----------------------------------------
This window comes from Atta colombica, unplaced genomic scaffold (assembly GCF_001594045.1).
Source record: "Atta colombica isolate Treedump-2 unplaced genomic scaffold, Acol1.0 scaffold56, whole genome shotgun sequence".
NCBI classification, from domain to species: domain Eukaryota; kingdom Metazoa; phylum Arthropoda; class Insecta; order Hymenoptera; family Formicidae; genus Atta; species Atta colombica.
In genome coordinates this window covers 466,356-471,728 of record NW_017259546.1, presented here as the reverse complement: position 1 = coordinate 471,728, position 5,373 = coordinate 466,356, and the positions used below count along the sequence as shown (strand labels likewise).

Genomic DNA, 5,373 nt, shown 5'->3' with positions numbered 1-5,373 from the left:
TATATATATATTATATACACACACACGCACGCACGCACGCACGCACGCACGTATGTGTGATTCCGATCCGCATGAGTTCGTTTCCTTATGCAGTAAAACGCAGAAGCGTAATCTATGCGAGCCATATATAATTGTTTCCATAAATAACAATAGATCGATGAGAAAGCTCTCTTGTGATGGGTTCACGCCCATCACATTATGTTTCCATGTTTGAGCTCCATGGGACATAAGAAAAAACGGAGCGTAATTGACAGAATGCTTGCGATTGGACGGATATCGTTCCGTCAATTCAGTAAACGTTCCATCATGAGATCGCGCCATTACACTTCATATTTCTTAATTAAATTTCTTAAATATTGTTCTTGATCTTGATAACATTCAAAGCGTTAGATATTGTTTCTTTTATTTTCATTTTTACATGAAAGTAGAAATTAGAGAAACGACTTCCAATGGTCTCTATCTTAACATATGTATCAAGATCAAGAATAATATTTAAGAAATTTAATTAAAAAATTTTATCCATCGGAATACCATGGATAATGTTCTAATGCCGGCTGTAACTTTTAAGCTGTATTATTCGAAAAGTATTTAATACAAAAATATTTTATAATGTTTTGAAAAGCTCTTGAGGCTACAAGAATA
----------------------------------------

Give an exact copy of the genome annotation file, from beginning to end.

This window comes from Atta colombica, unplaced genomic scaffold (assembly GCF_001594045.1).
Source record: "Atta colombica isolate Treedump-2 unplaced genomic scaffold, Acol1.0 scaffold56, whole genome shotgun sequence".
NCBI classification, from domain to species: domain Eukaryota; kingdom Metazoa; phylum Arthropoda; class Insecta; order Hymenoptera; family Formicidae; genus Atta; species Atta colombica.
In genome coordinates this window covers 466,356-471,728 of record NW_017259546.1, presented here as the reverse complement: position 1 = coordinate 471,728, position 5,373 = coordinate 466,356, and the positions used below count along the sequence as shown (strand labels likewise).

Genomic DNA, 5,373 nt, shown 5'->3' with positions numbered 1-5,373 from the left:
TATATATATATTATATACACACACACGCACGCACGCACGCACGCACGCACGTATGTGTGATTCCGATCCGCATGAGTTCGTTTCCTTATGCAGTAAAACGCAGAAGCGTAATCTATGCGAGCCATATATAATTGTTTCCATAAATAACAATAGATCGATGAGAAAGCTCTCTTGTGATGGGTTCACGCCCATCACATTATGTTTCCATGTTTGAGCTCCATGGGACATAAGAAAAAACGGAGCGTAATTGACAGAATGCTTGCGATTGGACGGATATCGTTCCGTCAATTCAGTAAACGTTCCATCATGAGATCGCGCCATTACACTTCATATTTCTTAATTAAATTTCTTAAATATTGTTCTTGATCTTGATAACATTCAAAGCGTTAGATATTGTTTCTTTTATTTTCATTTTTACATGAAAGTAGAAATTAGAGAAACGACTTCCAATGGTCTCTATCTTAACATATGTATCAAGATCAAGAATAATATTTAAGAAATTTAATTAAAAAATTTTATCCATCGGAATACCATGGATAATGTTCTAATGCCGGCTGTAACTTTTAAGCTGTATTATTCGAAAAGTATTTAATACAAAAATATTTTATAATGTTTTGAAAAGCTCTTGAGGCTACAAGAATA